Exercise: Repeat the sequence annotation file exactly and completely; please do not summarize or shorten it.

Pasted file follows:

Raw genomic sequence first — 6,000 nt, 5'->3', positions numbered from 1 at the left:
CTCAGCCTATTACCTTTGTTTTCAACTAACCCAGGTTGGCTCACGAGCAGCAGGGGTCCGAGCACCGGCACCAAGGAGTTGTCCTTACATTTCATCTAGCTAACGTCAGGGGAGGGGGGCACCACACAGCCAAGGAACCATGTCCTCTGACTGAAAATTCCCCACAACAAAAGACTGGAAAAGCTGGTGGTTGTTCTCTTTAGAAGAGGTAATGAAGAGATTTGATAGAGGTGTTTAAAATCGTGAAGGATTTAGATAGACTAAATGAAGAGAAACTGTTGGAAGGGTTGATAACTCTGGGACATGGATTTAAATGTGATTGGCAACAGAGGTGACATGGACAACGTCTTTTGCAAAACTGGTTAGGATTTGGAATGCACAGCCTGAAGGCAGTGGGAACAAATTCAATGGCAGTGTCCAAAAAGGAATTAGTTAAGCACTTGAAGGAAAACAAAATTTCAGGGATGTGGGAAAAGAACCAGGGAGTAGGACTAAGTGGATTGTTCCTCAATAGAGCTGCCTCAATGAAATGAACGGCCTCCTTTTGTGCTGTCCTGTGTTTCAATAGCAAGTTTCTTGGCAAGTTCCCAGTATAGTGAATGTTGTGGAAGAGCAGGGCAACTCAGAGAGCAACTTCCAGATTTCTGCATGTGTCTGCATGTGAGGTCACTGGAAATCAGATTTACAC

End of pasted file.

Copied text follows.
Raw genomic sequence first — 6,000 nt, 5'->3', positions numbered from 1 at the left:
CTCAGCCTATTACCTTTGTTTTCAACTAACCCAGGTTGGCTCACGAGCAGCAGGGGTCCGAGCACCGGCACCAAGGAGTTGTCCTTACATTTCATCTAGCTAACGTCAGGGGAGGGGGGCACCACACAGCCAAGGAACCATGTCCTCTGACTGAAAATTCCCCACAACAAAAGACTGGAAAAGCTGGTGGTTGTTCTCTTTAGAAGAGGTAATGAAGAGATTTGATAGAGGTGTTTAAAATCGTGAAGGATTTAGATAGACTAAATGAAGAGAAACTGTTGGAAGGGTTGATAACTCTGGGACATGGATTTAAATGTGATTGGCAACAGAGGTGACATGGACAACGTCTTTTGCAAAACTGGTTAGGATTTGGAATGCACAGCCTGAAGGCAGTGGGAACAAATTCAATGGCAGTGTCCAAAAAGGAATTAGTTAAGCACTTGAAGGAAAACAAAATTTCAGGGATGTGGGAAAAGAACCAGGGAGTAGGACTAAGTGGATTGTTCCTCAATAGAGCTGCCTCAATGAAATGAACGGCCTCCTTTTGTGCTGTCCTGTGTTTCAATAGCAAGTTTCTTGGCAAGTTCCCAGTATAGTGAATGTTGTGGAAGAGCAGGGCAACTCAGAGAGCAACTTCCAGATTTCTGCATGTGTCTGCATGTGAGGTCACTGGAAATCAGATTTACAC